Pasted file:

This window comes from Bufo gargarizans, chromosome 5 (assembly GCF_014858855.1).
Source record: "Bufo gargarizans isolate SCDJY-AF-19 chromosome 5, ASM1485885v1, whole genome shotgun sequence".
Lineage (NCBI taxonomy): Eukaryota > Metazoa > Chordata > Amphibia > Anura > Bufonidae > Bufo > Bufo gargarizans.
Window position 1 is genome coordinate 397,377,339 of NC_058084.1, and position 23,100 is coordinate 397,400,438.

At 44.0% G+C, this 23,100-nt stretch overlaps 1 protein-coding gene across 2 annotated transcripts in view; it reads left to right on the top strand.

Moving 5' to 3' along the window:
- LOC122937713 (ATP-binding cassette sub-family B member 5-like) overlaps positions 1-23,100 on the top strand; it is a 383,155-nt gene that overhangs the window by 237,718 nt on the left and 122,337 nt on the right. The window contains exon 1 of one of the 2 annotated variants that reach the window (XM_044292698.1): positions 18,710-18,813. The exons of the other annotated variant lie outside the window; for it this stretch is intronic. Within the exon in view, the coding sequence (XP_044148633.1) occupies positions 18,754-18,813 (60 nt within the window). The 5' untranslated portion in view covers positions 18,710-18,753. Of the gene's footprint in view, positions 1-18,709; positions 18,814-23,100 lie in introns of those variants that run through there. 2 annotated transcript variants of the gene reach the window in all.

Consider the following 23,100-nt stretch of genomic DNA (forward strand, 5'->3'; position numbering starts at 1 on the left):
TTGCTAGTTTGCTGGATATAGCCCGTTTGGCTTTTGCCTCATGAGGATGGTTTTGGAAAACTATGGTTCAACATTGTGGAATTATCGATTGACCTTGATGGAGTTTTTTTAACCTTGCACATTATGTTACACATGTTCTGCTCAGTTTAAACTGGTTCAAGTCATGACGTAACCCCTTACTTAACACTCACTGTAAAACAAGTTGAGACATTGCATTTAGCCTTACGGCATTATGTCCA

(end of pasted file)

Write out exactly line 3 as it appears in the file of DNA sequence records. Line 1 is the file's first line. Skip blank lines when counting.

Lineage (NCBI taxonomy): Eukaryota > Metazoa > Chordata > Amphibia > Anura > Bufonidae > Bufo > Bufo gargarizans.